For any literary teenager in the '60s, reading Kerouac's "On the Road" was a must. But immediately following that came Hermann Hesse's study of the Buddha's early life, "Siddhartha." It comes as no surprise, for Hesse was one of the major literary influences on the Beat generation ("Siddhartha" was
In 1922, Rainer Maria Rilke was staying at the Chateau de Muzot in Switzerland. His masterwork, the "Duino Elegies," had lain unfinished for seven years, and the poet was hoping to find some peace and solitude in which to complete it. Rilke had recently come across a Renaissance painting of the mythi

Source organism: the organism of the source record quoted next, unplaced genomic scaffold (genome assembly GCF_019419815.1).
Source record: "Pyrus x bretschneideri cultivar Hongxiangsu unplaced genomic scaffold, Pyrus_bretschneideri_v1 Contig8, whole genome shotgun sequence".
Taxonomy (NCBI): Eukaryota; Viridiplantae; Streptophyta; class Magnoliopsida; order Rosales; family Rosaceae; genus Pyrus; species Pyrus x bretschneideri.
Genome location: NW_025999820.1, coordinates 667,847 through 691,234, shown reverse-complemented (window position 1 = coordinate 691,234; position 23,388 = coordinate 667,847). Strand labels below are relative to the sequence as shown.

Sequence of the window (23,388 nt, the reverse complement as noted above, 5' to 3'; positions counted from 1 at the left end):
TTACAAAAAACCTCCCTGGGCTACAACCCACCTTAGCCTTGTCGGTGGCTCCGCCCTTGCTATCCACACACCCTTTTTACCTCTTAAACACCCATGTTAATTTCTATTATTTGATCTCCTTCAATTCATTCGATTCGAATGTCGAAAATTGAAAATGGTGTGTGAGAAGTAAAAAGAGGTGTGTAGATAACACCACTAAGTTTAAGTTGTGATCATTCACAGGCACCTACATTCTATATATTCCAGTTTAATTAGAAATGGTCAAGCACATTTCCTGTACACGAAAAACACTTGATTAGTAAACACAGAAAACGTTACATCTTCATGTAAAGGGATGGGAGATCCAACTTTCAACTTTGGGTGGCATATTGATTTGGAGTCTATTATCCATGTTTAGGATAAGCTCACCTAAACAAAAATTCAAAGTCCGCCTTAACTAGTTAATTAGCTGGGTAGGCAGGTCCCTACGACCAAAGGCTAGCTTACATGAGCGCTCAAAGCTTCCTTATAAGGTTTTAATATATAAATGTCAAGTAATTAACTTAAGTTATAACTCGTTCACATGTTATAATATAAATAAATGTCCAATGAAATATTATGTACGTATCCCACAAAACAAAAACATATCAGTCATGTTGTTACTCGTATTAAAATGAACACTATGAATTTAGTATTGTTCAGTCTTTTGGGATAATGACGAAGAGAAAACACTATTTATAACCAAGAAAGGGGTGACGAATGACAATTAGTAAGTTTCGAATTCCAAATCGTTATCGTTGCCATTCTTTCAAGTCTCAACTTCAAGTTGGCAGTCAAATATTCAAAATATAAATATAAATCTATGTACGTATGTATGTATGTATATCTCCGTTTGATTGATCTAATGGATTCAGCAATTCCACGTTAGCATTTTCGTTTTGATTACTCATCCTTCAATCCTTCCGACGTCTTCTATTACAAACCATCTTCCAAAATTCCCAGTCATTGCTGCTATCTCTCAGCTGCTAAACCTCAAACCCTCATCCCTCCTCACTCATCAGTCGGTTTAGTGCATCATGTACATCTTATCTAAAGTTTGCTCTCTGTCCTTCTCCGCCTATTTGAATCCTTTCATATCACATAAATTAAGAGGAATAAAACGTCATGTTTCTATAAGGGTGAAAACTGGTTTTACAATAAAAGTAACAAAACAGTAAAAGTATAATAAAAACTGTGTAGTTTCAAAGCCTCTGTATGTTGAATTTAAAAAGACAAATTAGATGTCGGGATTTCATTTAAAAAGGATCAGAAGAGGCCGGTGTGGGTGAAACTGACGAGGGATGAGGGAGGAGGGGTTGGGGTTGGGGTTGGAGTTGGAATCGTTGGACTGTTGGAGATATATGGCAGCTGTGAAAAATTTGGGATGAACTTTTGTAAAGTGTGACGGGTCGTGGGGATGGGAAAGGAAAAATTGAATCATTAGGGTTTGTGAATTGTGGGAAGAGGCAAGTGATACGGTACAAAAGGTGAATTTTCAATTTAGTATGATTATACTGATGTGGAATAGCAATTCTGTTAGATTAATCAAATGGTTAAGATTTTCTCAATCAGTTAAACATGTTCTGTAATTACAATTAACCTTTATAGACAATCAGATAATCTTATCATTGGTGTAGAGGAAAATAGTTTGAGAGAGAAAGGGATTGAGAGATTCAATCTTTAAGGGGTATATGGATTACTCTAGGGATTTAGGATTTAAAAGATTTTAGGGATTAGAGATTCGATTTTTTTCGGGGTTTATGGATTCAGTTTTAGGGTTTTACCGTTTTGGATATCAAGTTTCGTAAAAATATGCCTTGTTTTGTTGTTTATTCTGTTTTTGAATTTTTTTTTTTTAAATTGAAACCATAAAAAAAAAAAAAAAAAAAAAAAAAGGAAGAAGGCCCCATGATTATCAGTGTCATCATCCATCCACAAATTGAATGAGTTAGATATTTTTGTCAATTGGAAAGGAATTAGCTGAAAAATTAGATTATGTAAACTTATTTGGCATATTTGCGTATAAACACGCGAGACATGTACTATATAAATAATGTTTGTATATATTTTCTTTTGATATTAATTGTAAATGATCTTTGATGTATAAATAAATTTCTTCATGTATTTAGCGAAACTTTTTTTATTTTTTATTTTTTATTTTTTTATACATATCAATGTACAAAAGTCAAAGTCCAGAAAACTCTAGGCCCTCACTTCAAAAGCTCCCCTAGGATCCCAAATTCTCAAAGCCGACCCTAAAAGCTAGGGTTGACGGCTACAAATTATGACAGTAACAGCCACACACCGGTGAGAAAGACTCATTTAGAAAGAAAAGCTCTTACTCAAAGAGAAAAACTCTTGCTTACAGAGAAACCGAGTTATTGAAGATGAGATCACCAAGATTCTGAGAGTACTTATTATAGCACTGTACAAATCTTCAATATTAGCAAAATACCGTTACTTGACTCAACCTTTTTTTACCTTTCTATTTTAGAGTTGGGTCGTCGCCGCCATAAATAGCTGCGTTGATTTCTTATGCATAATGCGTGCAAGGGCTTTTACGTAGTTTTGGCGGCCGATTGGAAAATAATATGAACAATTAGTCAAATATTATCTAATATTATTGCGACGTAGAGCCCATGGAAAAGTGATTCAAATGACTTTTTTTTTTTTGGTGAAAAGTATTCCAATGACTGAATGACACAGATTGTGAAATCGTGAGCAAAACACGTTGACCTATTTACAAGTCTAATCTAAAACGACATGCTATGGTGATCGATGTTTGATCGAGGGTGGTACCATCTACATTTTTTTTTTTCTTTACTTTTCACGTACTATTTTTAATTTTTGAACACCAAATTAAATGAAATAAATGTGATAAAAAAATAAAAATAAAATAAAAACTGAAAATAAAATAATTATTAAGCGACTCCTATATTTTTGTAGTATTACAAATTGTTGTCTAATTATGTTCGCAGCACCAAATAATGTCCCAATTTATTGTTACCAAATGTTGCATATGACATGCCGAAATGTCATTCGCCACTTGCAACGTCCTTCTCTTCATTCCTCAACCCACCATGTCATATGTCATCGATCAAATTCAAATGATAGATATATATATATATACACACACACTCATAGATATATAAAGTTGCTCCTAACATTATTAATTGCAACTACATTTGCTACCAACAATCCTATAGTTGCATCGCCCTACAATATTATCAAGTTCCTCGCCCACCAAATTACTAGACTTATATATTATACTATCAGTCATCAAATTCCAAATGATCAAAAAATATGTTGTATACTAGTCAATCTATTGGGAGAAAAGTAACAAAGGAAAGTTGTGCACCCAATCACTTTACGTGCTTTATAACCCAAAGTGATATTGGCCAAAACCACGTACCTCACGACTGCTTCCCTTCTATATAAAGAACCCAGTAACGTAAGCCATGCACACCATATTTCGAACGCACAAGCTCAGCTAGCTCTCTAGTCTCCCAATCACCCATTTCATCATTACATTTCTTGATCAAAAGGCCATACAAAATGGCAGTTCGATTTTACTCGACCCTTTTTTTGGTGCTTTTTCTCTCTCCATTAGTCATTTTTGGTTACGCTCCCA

Known to refer to herself on occasion as "Zora, Queen of the Niggerati," Zora Neale Hurston cut a provocative figure during the Harlem Renaissance, both in her person and in her writing. As folklorist, teacher, anthropologist, and author, Hurston was a champion of black heritage. She visited Haiti an
All writers struggle with the weight of moral responsibility, even if they profess to create an amoral art. Few writers, however, have carried this burden through the confluence of political and cultural rivers in the way Chinua Achebe has.
Achebe came of age in Africa's largest country, Nigeria,